In 1909, Mark Twain summed up the problems with the life of the man in a bit of true satire called “Is Shakespeare Dead,” which I can only recommend as required reading. I’ll paraphrase.
The man called Shakespeare was born near or around April 23, 1564 in a back-water rural town called Stratford-upon-Avon. It was not known for anything and was not a center of anything, least of all learning, as most of the inhabitants, on record, could not sign their names. It was what you’d expect of a rural town of poor farmers in 1500s England. Cows, pigs, sheep and chickens. Or, I take it back; It was well-known as a center for sheep slaughtering.
He would have had the strong rural accent of Warwickshire, which would have marked him throughout his life, unless he worked very hard to correct it to a more sophisticated London accent.
His father was a butcher and it is assumed that young Will slaughtered calves. Assumed but not known, because there is no record of it. There is no record of him going to school or working or doing anything, until he was 18, when he took out a marriage license to marry Anne Whately. On the next day, he took out a license to marry Anne Hathaway. (Maybe he had trouble with spelling).
She was eight years older than he was, bore him 3 children, whom he did not teach to read or write. His first daughter arrived six months after the wedding, which just goes to show you that love and marriage really do go together like a horse and carriage.
He spent most of the next two decades away from his family, in London. He appeared as an actor in some plays, then as a theater manager. He bought a property in Stratford, but remained in London. He once played in a cast that performed for the Queen. Which must have been a grand occasion. But apparently not something he felt compelled to write about, anywhere.
From about 1597 to 1610, he is listed as an actor and theater manager. At the same time, his name, spelled in a variety of ways, but never as we spell it today, becomes associated with various plays now ascribed to “Shakespeare.” Some of these plays were performed under other names, as well – stolen – without protest from the actor.
After this period in London, during which he apparently abandoned his family, he returned to Stratford, where he finished his life as a pecuniary businessman. His wife had to borrow forty-one shillings during his long absence; Will Shaksper refused to pay it back. There is a record of small legal suits; he sued and was sued by locals for reimbursement of small loans. That was his business: Money-lending, buying and selling properties and apparently, grain.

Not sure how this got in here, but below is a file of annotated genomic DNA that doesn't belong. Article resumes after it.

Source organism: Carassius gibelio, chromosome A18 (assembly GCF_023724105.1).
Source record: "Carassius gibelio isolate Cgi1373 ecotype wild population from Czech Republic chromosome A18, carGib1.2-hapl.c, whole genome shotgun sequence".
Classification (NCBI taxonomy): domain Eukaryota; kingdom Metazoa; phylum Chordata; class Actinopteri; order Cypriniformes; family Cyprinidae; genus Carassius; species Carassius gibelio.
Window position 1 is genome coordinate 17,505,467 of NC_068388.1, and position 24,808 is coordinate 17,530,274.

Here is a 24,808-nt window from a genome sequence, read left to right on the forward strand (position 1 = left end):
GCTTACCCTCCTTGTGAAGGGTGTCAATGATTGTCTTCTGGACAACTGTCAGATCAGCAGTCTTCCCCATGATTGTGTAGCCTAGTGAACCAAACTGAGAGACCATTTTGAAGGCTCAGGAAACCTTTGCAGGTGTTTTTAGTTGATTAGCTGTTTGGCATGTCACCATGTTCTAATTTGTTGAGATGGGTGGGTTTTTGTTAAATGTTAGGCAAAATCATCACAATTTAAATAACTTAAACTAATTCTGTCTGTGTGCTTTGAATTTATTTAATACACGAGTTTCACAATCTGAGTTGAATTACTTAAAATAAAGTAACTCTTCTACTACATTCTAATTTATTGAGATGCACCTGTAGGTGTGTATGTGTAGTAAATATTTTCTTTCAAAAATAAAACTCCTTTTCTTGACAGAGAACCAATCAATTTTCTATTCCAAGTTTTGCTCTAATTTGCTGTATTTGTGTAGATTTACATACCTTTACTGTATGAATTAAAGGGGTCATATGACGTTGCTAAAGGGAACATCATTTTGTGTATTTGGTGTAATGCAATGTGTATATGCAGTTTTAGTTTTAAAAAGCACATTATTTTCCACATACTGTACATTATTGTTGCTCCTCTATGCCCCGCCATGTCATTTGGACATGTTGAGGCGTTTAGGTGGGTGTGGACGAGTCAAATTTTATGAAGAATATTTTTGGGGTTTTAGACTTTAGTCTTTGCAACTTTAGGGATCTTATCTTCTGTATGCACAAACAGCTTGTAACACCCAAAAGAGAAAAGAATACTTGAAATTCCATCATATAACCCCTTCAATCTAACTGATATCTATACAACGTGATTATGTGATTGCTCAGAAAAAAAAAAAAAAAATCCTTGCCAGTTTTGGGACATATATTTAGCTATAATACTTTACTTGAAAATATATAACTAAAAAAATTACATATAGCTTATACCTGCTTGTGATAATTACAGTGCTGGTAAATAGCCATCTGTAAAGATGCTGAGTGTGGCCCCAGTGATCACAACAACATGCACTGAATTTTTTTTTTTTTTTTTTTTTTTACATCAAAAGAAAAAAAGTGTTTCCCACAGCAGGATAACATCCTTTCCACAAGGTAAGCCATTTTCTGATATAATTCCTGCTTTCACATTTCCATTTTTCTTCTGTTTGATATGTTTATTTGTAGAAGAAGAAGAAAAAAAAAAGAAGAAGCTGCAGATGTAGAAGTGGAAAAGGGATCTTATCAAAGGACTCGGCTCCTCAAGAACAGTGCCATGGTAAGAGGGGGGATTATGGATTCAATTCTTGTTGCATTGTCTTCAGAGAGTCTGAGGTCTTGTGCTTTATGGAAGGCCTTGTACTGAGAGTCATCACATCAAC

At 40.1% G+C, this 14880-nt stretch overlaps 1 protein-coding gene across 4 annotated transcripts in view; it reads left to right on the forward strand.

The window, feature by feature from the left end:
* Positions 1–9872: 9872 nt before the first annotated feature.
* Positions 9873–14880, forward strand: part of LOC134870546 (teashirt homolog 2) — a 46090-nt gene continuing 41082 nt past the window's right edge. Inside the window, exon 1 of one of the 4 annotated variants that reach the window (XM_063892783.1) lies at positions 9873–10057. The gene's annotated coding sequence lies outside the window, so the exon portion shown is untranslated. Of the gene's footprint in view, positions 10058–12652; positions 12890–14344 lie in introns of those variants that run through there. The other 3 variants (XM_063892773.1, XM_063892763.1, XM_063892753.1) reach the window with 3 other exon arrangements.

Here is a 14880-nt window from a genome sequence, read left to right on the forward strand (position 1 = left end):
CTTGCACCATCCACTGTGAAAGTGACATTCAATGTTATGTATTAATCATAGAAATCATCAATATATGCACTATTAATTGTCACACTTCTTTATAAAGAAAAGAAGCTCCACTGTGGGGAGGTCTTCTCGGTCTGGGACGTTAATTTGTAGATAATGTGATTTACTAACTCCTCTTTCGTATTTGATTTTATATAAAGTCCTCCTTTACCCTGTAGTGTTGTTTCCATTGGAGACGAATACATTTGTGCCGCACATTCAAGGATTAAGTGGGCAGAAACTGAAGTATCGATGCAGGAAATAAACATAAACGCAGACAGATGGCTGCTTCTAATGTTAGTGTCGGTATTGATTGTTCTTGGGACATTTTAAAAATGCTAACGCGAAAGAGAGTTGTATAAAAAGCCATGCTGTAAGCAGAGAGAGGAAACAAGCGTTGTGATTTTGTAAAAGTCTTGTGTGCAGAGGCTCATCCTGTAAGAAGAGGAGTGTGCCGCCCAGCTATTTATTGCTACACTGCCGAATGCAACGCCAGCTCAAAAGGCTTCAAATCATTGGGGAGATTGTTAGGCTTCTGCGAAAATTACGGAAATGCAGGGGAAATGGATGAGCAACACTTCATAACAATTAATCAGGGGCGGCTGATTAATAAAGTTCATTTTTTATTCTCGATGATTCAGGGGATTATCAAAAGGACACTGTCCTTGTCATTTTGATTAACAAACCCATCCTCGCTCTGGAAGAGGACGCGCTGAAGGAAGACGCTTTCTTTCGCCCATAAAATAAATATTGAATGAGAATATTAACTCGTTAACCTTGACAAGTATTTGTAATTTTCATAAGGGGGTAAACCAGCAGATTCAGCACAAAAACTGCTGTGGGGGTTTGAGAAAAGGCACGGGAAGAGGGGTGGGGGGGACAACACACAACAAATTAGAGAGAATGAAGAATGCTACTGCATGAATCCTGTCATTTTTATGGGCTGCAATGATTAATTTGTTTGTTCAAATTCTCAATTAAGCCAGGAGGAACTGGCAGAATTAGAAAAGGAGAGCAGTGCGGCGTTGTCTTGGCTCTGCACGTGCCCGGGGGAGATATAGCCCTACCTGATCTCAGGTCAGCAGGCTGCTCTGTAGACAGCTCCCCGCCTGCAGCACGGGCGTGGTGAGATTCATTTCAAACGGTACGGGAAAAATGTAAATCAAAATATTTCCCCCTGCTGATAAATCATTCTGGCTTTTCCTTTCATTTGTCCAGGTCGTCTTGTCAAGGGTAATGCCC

He wrote a will, signing it in three places. Twice as Shakspere and once as Shakspeare. These are among six surviving signatures which account for the entirety of work penned by his hand. The signatures are diverse in form and almost always spell the name differently. “Shakp, Shaksp?, Shaksp?r, Shakspere.”
And then he died, having accounted for and divided all of his belongings: His properties, rings, a sword, a gilded silver bowl and his “second best bed,” which he left to his wife. (Was she his second best wife? He was gone a long time). He never paid her debt, by the way.
And in the one four-line poem he probably could have spoken, if not written, which is inscribed on his tomb, he warned grave-robbers that they would be cursed if they moved his bones. Which seems a little trite, coming from the man who wrote the works of Shakespeare.
Scratch 4: The counterargument. This is not the man who wrote the plays, poems and sonnets. The author was someone far more interesting, whose biography tells us about the works of Shakespeare. Someone with the learning, wit, intellect, legal, military and courtly experience, travel history, grasp of languages living and dead; someone with court access, unparalleled education and an acute knowledge of suffering.
The question arises, why didn’t this genius write the plays in his own name?
Answer: Because he didn’t want to be dead.
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Gifted, Hard-Working and Pained
If you’re wondering why this matters, I’ll give you my argument. It matters because children are lied to on a daily basis. They are told that some boob magically became the most important genius of his age and any other, not by working or by studying or living or trying or striving or learning – but by pure genius. He didn’t need the time to write, nor the means, nor the paper, books, nor God forbid, discipline. No, it was just a big cosmic “whoops!”
And so, we’re telling children, in essence – don’t worry about it. You’ll never get there. Don’t try too hard, because really, genius is inexplicable. Shakespeare? Just a Genius. Like Mozart or Beethoven.
But stop right there. Mozart and Beethoven were extremely gifted, but they were schooled, nearly tortured with learning, from their near-infancy, made to repeat and repeat and repeat and repeat – and repeat their lessons for their demanding and punitive fathers. They were trotted around Europe to every court and competition; they were musicians in the public record from childhood. Yes, they were gifted; that’s where it starts. But that gift was developed, extraordinarily, by practice and study of all that had come before. Of all of the musical arts of their age, of every instrument, of every form, of every bit of composition that existed. It wasn’t bestowed upon them fully-formed. They learned.
They sweat blood for their work. And all of that is held in the historical record. There are biographies, stories, notes and records of their interactions and relationships; of bills, paid and unpaid; of their success, failure, love and heartbreak. Because they actually lived and created the work that is attributed to them.
Unlike Shakespeare. Who was a front for a man who could not show his face.
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Read more “Official Stories,” the book that takes on 10 myths of our time, from CIA to JFK and 9/11, Vaccination and HIV, to Big Bang and beyond…